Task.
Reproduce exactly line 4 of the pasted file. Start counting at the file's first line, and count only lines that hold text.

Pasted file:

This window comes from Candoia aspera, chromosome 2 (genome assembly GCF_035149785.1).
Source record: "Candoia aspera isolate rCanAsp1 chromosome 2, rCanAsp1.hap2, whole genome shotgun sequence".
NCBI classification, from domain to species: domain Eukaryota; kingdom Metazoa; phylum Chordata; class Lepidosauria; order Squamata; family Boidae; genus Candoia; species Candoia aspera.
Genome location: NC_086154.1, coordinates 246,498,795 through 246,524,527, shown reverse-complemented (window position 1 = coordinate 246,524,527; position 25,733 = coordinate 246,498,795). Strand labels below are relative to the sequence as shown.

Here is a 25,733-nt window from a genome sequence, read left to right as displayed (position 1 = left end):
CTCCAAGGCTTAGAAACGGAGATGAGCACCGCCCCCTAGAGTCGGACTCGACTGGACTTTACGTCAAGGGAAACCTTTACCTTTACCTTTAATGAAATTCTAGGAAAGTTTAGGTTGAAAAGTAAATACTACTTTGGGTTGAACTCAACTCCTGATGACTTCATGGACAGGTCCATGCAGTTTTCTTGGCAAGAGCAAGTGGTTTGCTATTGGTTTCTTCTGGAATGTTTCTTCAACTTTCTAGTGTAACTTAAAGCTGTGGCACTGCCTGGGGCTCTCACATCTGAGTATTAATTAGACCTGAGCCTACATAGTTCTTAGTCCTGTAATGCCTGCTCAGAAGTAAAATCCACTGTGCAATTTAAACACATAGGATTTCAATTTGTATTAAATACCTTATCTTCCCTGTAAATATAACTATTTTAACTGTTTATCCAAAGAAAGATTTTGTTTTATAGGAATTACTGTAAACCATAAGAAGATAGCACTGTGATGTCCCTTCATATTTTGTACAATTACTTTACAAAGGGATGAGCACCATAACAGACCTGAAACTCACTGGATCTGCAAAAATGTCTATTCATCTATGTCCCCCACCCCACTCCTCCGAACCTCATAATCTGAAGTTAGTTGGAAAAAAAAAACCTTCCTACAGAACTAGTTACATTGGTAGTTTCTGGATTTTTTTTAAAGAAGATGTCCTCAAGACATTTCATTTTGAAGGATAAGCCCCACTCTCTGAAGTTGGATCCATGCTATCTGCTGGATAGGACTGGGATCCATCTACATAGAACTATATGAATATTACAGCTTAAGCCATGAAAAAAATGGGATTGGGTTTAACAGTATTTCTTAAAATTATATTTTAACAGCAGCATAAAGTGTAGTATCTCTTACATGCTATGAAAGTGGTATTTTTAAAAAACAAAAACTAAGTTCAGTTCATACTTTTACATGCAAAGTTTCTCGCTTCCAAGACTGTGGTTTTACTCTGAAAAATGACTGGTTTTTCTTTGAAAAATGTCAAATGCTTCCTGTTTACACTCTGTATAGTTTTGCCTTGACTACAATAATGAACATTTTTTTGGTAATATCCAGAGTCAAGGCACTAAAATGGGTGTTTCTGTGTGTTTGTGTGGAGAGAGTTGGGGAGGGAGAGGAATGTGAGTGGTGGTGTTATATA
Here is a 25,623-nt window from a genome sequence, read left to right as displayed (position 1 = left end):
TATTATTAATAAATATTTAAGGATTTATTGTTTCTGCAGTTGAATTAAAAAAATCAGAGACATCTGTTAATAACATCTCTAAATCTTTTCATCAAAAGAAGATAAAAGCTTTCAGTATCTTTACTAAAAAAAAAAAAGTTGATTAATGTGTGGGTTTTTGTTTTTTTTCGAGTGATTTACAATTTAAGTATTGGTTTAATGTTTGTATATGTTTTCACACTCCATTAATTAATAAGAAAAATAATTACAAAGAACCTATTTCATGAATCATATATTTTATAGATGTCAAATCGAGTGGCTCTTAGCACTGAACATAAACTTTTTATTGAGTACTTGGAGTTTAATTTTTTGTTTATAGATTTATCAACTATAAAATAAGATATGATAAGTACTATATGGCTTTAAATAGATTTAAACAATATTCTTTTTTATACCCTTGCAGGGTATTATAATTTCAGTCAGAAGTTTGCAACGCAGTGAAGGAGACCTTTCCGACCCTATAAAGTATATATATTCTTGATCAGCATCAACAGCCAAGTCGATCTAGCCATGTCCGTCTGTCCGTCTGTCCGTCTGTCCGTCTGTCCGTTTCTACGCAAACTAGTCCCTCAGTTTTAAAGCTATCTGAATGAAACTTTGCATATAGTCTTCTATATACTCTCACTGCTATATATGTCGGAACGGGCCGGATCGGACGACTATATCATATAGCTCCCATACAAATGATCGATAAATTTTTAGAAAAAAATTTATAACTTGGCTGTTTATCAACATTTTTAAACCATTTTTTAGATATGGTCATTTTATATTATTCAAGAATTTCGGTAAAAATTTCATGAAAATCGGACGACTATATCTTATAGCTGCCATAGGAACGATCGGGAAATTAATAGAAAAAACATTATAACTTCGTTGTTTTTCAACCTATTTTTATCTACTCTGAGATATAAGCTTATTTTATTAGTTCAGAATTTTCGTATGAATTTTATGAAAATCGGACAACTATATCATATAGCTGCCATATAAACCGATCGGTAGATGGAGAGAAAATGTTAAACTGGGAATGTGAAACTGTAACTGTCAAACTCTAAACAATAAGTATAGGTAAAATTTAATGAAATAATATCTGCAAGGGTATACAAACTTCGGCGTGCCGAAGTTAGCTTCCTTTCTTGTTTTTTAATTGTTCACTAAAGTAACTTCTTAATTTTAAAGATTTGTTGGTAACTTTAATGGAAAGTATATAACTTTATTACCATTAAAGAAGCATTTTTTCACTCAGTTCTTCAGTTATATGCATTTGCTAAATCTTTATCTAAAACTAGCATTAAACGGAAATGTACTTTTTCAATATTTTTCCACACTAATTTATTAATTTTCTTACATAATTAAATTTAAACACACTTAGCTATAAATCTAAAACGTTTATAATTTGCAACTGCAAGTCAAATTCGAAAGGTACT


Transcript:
Genome location: NC_086154.1, coordinates 246,498,795 through 246,524,527, shown reverse-complemented (window position 1 = coordinate 246,524,527; position 25,733 = coordinate 246,498,795). Strand labels below are relative to the sequence as shown.